Sonos Sues Google Again Over More Smart Speaker Patents
Sonos is filing a second lawsuit against Google for patent infringement, nine months after first claiming in court that Google used its intellectual property without permission to build its smart speakers and other products. The new lawsuit adds another five Sonos patents to the list, zeroing in on the Google Chromecast Audio and its support for multiroom operations. Sonos’ latest legal maneuver also serves to push back against Google’s countersuit, filed in June, accusing Sonos of using Google patents without permission.
All five patents in the new lawsuit provide the foundation for controlling smart speakers, while the January lawsuit hit on broader wireless audio technology. But, while the patents are newer, the basic argument made by Sonos is the same. Sonos claims that Google’s smart speakers and related products are based on blueprints it shared with Google in 2013 when the companies were working on bringing Google Play Music to Sonos speakers. In particular, Sonos claimed that the ability to sync across multiple rooms in Google’s Chromecast Audio speaker, launched in 2015, was taken from the shared documentation. If the Chromecast Audio doesn’t sound familiar, that’s because it was discontinued by Google in early 2019. Still, the features incorporated into the Chromecast Audio have persisted into other Google products, including the latest Nest smart speakers and smart displays. Notably, the lawsuit arrives right before Google announces new hardware at an event his week. Sonos doesn’t mention the even, but it undoubtedly helps shine a spotlight on the complaint.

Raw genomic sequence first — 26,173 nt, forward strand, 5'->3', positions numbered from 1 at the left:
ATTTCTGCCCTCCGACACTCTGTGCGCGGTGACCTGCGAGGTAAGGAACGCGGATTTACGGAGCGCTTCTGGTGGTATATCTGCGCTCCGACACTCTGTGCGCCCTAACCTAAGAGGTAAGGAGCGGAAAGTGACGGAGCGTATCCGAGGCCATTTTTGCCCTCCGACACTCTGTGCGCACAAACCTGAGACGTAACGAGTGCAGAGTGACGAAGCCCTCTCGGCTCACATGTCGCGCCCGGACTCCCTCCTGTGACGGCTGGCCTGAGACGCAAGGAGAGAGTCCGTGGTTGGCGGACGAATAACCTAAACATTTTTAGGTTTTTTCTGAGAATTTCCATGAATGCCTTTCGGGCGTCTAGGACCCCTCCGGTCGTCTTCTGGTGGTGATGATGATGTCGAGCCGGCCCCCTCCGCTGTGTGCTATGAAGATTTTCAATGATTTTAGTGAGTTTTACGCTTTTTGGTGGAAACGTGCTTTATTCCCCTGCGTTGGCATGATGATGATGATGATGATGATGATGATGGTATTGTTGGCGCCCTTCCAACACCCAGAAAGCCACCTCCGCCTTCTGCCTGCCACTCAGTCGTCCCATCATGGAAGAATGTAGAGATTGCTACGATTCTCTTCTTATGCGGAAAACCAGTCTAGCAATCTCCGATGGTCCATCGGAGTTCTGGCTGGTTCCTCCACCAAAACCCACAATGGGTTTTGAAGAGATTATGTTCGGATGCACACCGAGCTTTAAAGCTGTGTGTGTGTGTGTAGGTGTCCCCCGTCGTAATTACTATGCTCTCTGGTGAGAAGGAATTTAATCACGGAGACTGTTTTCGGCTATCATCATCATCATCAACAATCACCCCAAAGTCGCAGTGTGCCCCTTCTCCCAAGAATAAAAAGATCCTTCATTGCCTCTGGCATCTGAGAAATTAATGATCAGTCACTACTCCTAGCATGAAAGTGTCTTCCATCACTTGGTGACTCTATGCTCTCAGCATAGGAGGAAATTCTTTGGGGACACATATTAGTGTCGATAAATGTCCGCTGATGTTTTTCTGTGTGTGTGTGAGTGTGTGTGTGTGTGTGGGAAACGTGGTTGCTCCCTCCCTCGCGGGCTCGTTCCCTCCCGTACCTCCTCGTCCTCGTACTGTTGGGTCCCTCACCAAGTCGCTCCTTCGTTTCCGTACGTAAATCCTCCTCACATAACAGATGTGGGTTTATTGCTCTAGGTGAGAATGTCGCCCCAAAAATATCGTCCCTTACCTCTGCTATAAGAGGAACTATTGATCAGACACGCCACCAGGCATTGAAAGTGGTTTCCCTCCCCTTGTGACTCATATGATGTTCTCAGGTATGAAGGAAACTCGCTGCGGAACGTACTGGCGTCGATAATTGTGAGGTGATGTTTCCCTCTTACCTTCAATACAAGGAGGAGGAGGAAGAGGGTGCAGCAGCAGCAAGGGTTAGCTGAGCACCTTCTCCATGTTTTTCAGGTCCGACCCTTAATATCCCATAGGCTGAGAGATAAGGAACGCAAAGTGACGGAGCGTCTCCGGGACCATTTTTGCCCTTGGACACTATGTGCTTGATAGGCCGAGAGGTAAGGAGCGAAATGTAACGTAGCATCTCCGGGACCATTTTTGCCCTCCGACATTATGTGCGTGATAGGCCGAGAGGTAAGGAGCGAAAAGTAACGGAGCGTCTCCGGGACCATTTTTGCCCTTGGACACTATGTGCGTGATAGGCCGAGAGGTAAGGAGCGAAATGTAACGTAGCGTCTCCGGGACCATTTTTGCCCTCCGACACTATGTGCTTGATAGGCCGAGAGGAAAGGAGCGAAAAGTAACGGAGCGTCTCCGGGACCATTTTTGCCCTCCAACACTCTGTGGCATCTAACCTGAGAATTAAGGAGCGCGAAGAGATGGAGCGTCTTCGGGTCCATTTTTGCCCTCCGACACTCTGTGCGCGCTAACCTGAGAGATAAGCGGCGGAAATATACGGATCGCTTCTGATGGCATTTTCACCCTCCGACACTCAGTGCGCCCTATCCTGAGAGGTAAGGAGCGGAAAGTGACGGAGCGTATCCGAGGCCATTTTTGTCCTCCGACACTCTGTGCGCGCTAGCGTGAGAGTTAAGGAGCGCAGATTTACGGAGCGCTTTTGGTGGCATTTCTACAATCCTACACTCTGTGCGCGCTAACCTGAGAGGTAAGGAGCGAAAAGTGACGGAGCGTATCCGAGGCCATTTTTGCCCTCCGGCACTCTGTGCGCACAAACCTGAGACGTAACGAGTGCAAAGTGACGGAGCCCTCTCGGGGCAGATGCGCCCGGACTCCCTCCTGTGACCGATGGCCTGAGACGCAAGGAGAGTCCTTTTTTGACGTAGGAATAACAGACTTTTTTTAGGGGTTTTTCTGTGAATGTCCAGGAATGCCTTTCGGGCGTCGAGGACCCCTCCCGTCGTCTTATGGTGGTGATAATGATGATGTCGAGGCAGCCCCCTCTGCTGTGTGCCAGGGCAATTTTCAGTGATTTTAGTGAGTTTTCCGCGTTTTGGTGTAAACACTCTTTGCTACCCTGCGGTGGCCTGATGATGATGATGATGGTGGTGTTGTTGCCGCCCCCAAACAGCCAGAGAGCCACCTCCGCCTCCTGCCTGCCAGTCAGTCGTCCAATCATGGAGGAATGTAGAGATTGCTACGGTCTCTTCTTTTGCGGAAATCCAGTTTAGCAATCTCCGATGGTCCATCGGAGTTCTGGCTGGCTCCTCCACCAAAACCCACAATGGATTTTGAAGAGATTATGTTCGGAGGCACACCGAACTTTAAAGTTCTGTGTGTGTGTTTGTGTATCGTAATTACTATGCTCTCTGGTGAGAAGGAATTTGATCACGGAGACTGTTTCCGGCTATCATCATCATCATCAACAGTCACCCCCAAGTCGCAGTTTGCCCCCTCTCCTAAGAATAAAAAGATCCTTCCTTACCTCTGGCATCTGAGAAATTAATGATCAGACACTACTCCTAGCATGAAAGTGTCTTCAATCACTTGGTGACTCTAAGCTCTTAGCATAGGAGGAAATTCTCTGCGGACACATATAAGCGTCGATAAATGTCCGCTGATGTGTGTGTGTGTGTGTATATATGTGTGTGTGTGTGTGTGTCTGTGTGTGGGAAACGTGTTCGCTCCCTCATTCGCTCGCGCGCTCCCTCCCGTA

“Google has chosen to double down on its disregard for IP and smaller American inventors, and we believe it is vitally important that Sonos, both for its own sake and for that of other smaller innovative companies, stand up to monopolists who try to copy and subsidize their way to further domination,” Sonos said in a statement.
The new lawsuit comes just a few months after Google filed its countersuit, claims that Sonos was the one using Google technology without permission. Google said Sonos is using five of its patents without a licensing deal, including DRM, content notification, content notification, mesh networking, and personalized search features. Sonos then hit back with a counterfiling that Google was using its size and power to retaliateThe counterclaim asserts that Google is only going after Sonos because of the first lawsuit. Sonos has alleged that Google using its patents without permission is just one example of big tech companies bullying smaller firms. Sonos CEO Patrick Spence even testified to the House Antitrust Subcommittee that Google, Amazon, and other pillars of the tech world force smaller companies to limit their potential competition and prevent them from complaining about it. Were it not so risky, SPence said SOnos would sue Amazon for similar misdeeds at the same time. Lawsuits have had a minimal impact so far on actual consumers. Despite the lawsuits, Sonos speakers added the ability to become Google Assistant default players earlier this year. And the legal sparring hasn’t limited any other partnerships between the two companies. The strange dynamic might change with Sonos’ newly aggressive move, but any technical divorce of the two companies and their products is just thoretical for now.
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